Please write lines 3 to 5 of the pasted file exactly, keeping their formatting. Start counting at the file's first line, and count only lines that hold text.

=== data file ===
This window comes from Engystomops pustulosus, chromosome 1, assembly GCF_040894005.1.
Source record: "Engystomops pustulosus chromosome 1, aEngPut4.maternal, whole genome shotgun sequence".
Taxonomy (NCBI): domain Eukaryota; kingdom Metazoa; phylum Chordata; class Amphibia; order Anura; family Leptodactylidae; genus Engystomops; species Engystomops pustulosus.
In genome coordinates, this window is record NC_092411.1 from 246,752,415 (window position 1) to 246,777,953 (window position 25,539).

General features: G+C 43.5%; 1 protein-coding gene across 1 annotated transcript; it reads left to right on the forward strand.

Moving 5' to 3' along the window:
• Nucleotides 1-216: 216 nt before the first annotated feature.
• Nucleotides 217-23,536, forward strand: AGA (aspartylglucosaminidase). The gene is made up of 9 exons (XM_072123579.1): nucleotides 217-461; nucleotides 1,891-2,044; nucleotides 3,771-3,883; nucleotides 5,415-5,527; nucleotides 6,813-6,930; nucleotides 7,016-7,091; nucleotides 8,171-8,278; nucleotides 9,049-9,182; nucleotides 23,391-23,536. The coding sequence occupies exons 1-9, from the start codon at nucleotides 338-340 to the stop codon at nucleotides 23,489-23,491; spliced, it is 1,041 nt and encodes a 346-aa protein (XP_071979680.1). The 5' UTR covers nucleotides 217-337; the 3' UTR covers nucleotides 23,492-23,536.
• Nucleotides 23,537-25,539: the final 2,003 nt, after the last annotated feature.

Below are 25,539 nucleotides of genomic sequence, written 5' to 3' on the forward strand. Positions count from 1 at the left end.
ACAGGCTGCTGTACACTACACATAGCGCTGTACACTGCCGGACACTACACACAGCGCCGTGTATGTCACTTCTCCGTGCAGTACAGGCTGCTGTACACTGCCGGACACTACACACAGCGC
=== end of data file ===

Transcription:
Taxonomy (NCBI): domain Eukaryota; kingdom Metazoa; phylum Chordata; class Amphibia; order Anura; family Leptodactylidae; genus Engystomops; species Engystomops pustulosus.
In genome coordinates, this window is record NC_092411.1 from 246,752,415 (window position 1) to 246,777,953 (window position 25,539).

General features: G+C 43.5%; 1 protein-coding gene across 1 annotated transcript; it reads left to right on the forward strand.